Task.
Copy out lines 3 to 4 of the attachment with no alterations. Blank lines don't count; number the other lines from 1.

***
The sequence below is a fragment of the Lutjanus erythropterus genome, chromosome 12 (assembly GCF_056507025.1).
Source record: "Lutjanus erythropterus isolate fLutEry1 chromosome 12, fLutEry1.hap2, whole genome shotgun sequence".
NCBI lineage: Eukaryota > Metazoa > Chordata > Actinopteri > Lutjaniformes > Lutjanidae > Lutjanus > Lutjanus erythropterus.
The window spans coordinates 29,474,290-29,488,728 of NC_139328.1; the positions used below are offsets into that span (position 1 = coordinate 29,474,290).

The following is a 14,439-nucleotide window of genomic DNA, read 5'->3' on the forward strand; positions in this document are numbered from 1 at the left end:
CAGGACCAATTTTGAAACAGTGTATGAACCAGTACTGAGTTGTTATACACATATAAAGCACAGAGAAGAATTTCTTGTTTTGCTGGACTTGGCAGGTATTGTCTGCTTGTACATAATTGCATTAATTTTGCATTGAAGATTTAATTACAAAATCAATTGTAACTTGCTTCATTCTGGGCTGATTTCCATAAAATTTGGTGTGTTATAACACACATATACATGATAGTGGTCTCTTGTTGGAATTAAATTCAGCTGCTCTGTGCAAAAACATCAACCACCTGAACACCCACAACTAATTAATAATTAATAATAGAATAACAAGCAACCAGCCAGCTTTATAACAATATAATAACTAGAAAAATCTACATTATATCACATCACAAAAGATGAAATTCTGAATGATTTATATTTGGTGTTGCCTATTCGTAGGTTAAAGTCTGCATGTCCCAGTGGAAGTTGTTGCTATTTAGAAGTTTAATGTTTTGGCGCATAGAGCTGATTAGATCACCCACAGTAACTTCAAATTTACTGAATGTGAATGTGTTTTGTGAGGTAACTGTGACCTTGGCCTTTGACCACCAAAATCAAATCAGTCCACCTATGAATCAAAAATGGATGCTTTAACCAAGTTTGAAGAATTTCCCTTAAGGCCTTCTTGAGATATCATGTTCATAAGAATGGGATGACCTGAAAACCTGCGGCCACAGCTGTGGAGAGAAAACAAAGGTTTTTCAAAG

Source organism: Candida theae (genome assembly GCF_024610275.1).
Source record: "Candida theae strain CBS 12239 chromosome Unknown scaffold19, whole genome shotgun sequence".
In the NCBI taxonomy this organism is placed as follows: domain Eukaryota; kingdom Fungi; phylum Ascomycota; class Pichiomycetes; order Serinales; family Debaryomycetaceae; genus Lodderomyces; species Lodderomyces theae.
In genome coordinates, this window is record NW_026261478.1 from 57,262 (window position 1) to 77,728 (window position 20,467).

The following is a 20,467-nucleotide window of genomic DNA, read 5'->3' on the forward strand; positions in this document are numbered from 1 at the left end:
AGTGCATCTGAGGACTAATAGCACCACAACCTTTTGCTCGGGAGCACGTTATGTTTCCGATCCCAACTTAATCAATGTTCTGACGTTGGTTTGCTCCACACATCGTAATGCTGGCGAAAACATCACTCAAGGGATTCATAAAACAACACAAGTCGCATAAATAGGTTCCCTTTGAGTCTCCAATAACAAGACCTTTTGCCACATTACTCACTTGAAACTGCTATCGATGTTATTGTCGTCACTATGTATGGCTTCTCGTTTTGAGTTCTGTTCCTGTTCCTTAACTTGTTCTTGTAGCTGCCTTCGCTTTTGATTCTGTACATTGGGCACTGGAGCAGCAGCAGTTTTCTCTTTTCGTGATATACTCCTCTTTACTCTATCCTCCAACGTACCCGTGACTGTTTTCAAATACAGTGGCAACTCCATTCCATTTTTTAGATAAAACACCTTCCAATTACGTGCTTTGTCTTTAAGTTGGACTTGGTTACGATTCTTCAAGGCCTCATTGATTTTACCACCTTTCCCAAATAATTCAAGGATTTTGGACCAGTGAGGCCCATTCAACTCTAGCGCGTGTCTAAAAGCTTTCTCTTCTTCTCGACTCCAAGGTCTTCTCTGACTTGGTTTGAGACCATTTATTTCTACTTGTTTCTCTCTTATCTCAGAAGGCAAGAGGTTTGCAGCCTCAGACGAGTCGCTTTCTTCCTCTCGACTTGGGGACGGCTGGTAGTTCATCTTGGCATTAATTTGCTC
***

NCBI lineage: Eukaryota > Metazoa > Chordata > Actinopteri > Lutjaniformes > Lutjanidae > Lutjanus > Lutjanus erythropterus.
The window spans coordinates 29,474,290-29,488,728 of NC_139328.1; the positions used below are offsets into that span (position 1 = coordinate 29,474,290).